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The economic stupidity in France is astounding. It's hard keeping up with all the inane ideas of President Francois Hollande's socialist administration. Here's another one of Hollande's ideas for your amusement.
RT reports French broadcasting watchdog CSA eager to tax YouTube, Facebook, Dailymotion
France's Superior Council of Audiovisual, an independent broadcasting authority, wants to impose taxes on media giants like YouTube, Facebook and Dailymotion to force them to contribute to financing French culture.Culture Tax
The sites fall into the same category as video-on-demand services, the organization said; so they would be subject to French cultural protection laws that require distributors to hand over some of their revenues to help subsidize productions.
“These platforms have been developing partnerships with audiovisual publishers and content providers for years, with which they share revenues from advertising," the report [in French] said.
The watchdog has urged the French government to conduct research into the websites’ profit from professional productions and to determine how much they may be required to pay.
The obstacle which remains, though, is the fact that the legislation is only applicable to websites that are based in France. In the future, the organization is planning to demand all video-on-demand services to declare their existence to the CSA.
Bloomberg reports France's 'Culture Tax' Could Hit YouTube and Facebook
Should YouTube subsidize le cinéma français? France’s audiovisual regulator thinks so. In a report this week, the Superior Audiovisual Council (CSA) says that video-sharing websites should be subject to a tax that helps finance the production of French films and TV shows.Subsidies For Films No One Watches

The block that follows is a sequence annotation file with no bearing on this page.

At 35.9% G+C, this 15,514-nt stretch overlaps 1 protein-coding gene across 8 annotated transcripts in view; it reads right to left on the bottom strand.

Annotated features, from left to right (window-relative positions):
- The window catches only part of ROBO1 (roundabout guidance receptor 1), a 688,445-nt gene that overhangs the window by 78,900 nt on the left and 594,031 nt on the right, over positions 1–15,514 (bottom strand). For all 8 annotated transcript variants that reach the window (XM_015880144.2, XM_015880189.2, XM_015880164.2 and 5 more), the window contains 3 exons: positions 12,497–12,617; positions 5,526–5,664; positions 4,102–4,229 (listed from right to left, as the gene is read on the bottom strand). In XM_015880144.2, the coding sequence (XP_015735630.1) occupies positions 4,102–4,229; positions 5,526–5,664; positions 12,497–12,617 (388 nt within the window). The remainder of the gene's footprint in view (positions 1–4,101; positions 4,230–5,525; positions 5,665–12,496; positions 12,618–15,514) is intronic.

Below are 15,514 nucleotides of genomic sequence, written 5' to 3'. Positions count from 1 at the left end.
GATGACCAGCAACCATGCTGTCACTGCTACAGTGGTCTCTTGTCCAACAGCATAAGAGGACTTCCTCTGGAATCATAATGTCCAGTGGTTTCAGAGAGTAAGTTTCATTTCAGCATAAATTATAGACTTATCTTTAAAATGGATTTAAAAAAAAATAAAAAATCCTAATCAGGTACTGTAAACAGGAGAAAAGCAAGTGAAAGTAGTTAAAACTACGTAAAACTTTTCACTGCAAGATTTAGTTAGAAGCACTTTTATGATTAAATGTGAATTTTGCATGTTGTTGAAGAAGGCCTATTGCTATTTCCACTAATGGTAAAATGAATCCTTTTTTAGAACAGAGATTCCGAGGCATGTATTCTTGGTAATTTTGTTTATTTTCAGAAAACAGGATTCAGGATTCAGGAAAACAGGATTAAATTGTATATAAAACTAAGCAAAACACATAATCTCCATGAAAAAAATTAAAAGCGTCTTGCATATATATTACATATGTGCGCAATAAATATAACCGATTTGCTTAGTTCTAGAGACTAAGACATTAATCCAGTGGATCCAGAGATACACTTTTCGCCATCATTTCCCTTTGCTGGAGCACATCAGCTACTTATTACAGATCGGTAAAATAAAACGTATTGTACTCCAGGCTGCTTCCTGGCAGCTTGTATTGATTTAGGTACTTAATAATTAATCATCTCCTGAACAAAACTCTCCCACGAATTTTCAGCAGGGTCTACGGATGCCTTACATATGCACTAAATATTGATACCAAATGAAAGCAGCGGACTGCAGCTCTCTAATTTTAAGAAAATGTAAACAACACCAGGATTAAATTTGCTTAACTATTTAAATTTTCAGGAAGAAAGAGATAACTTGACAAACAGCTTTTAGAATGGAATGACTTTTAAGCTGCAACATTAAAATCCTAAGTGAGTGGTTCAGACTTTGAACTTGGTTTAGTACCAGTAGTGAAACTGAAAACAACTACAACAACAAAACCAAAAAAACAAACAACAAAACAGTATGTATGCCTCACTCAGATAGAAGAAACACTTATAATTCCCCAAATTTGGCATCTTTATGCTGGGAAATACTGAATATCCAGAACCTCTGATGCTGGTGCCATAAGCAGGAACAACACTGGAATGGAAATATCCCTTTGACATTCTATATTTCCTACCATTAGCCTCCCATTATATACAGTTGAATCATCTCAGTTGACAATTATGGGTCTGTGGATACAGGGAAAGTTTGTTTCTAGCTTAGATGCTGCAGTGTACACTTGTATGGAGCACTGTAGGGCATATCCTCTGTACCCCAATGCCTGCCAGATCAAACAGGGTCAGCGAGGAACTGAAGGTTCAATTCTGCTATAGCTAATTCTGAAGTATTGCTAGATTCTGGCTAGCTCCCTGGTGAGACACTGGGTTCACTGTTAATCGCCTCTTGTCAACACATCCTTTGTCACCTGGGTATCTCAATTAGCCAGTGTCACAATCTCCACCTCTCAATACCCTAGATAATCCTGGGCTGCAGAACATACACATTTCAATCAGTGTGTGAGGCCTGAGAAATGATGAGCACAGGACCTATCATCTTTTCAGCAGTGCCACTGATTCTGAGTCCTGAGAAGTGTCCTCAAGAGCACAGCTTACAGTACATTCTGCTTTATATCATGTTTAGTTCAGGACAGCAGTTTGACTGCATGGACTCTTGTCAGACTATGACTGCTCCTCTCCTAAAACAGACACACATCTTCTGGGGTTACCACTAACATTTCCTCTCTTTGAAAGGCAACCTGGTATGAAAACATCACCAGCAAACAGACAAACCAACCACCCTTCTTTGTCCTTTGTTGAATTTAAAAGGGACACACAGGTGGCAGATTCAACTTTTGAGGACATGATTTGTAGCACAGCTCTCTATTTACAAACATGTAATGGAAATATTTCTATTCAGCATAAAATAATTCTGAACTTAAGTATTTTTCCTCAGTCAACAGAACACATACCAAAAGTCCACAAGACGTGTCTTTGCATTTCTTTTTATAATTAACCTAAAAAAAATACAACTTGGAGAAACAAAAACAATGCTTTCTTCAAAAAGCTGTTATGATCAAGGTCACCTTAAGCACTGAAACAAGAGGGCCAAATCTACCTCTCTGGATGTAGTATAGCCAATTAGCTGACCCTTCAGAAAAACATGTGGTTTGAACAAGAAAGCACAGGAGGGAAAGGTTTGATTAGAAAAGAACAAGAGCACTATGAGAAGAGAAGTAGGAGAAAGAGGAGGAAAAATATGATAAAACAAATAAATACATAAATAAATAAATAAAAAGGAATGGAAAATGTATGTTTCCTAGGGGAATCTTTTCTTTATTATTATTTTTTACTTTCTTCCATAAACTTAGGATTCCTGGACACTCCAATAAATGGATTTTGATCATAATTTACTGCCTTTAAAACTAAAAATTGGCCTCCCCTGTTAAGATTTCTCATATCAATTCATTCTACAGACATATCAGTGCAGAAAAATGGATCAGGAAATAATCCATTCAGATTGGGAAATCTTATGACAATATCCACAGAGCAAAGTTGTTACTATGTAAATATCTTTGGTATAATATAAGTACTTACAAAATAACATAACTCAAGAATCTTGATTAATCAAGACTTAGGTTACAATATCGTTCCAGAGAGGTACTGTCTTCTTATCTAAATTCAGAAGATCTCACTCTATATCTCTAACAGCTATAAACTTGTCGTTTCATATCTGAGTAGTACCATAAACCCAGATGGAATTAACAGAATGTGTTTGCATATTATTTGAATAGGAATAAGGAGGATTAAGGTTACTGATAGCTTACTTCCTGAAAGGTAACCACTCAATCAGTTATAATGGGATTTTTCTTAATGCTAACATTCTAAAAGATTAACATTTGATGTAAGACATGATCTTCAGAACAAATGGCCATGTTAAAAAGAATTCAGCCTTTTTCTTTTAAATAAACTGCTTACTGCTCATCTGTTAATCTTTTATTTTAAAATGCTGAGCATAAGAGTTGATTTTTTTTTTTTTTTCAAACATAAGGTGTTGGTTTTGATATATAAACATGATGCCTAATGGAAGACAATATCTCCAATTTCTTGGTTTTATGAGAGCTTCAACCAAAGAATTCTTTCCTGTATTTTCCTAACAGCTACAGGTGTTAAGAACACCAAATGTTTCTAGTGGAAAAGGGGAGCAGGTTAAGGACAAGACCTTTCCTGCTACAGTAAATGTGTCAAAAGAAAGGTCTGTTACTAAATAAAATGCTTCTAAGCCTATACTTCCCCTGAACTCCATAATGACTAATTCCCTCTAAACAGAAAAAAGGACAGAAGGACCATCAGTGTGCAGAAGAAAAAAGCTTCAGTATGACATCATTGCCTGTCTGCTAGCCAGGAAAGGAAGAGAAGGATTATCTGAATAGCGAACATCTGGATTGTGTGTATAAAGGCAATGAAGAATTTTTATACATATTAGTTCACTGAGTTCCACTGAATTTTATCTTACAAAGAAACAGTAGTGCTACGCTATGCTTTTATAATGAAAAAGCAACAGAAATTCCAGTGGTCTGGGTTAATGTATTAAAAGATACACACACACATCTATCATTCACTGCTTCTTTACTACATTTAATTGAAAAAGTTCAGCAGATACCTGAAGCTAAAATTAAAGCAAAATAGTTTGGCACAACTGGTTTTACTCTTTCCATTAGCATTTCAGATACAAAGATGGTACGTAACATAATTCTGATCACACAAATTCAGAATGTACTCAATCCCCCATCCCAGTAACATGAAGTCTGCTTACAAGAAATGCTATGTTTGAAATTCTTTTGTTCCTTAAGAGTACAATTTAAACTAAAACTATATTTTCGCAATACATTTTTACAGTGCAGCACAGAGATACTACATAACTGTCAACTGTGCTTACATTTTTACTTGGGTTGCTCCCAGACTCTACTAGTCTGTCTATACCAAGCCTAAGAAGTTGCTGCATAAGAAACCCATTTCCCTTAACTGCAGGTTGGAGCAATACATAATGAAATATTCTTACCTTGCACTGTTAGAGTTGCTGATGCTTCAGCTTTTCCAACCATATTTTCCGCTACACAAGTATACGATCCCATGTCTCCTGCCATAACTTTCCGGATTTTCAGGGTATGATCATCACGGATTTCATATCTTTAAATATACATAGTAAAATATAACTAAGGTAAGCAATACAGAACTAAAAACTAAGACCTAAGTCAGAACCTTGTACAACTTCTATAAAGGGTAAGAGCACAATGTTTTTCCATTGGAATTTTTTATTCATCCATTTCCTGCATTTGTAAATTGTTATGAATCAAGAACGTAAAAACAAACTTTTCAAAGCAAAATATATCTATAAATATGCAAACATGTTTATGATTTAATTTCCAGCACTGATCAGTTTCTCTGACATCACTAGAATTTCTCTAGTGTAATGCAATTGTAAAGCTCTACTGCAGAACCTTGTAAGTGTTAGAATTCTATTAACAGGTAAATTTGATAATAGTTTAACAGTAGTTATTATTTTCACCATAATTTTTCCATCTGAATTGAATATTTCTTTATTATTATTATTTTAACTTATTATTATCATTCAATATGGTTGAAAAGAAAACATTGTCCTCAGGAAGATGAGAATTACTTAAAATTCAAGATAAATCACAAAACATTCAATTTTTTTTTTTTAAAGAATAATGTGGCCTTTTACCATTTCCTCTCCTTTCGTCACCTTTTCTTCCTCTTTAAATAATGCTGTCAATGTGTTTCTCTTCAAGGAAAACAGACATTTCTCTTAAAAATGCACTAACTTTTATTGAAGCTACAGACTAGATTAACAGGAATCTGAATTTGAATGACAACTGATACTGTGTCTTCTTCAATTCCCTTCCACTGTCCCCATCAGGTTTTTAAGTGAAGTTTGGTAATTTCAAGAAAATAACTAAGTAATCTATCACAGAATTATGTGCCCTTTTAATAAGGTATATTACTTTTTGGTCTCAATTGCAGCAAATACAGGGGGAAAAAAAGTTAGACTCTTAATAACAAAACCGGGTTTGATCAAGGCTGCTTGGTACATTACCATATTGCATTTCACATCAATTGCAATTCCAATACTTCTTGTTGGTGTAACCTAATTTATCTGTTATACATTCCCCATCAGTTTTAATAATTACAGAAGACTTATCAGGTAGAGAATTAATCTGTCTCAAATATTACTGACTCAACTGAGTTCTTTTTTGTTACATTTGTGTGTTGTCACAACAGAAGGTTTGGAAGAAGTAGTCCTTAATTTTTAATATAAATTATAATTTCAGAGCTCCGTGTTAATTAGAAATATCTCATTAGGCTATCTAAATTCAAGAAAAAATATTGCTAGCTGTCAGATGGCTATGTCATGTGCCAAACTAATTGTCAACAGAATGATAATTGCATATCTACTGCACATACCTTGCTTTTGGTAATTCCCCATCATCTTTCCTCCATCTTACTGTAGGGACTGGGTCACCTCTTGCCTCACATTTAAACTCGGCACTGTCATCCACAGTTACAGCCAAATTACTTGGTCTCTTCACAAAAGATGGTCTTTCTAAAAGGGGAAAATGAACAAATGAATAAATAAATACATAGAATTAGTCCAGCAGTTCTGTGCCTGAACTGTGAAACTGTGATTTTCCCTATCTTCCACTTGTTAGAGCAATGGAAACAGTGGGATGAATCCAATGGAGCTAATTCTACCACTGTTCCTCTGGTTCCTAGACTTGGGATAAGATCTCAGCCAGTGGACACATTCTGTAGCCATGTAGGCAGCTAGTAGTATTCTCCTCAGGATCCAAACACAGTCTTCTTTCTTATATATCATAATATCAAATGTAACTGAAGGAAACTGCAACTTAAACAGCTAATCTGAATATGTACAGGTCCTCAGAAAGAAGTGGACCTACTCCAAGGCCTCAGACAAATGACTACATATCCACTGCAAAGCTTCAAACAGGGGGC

The so-called culture tax, totaling more than €1.3 billion ($1.8 billion) annually, is paid by movie theaters, broadcasters, and Internet service providers in France. The CSA contends that YouTube (GOOG), French video-sharing site DailyMotion, and their ilk are effectively providing video-on-demand services, which are already subject to the tax.
Separately, France is considering a tax on smartphones, tablets, and other devices as another source of revenue for cultural subsidies. A government-commissioned report, released in May, said that a sales tax of 1 percent should be imposed on electronic devices capable of accessing movies, music, and other content. The proposed tax would raise an estimated €86 million annually that would be used to finance the “cultural industries’ digital transition,” France’s Culture Ministry said at the time.
Trade associations for French Internet and technology companies spoke out against the proposal, which the government has not yet acted on. Rejecting the government’s assertion that a 1 percent tax would be “painless,” the groups warned in a statement in July that the government should be encouraging growth of the digital economy, rather than taxing it.
Forbes has some interesting comments as well. Please consider French Try Another Tax On Facebook, Google And YouTube
France is trying to impose another tax upon Facebook, Google and YouTube. It’s going to go into subsidies for all those French films that no one ever watches. Which is, of course, why they need subsidy.The moral of the story is "Don't base websites, start businesses, or expand businesses in France".
The basic background here is that the French are so proud and so confident of the superiority of their culture that they fear it will be wiped out by all these imports of American and other “Anglo” productions. They thus have various limits on how many of these imports there can be: even to the point that in the past they have had exemptions from the standard European Union strictures on the free movement of goods and services. They’ve even got a law stating that English cannot be used in advertising: this named after the Minister that brought it in, Jack Allgood.
There is just one small problem with this:
The obstacle which remains, though, is the fact that the legislation is only applicable to websites that are based in France.
Mike "Mish" Shedlock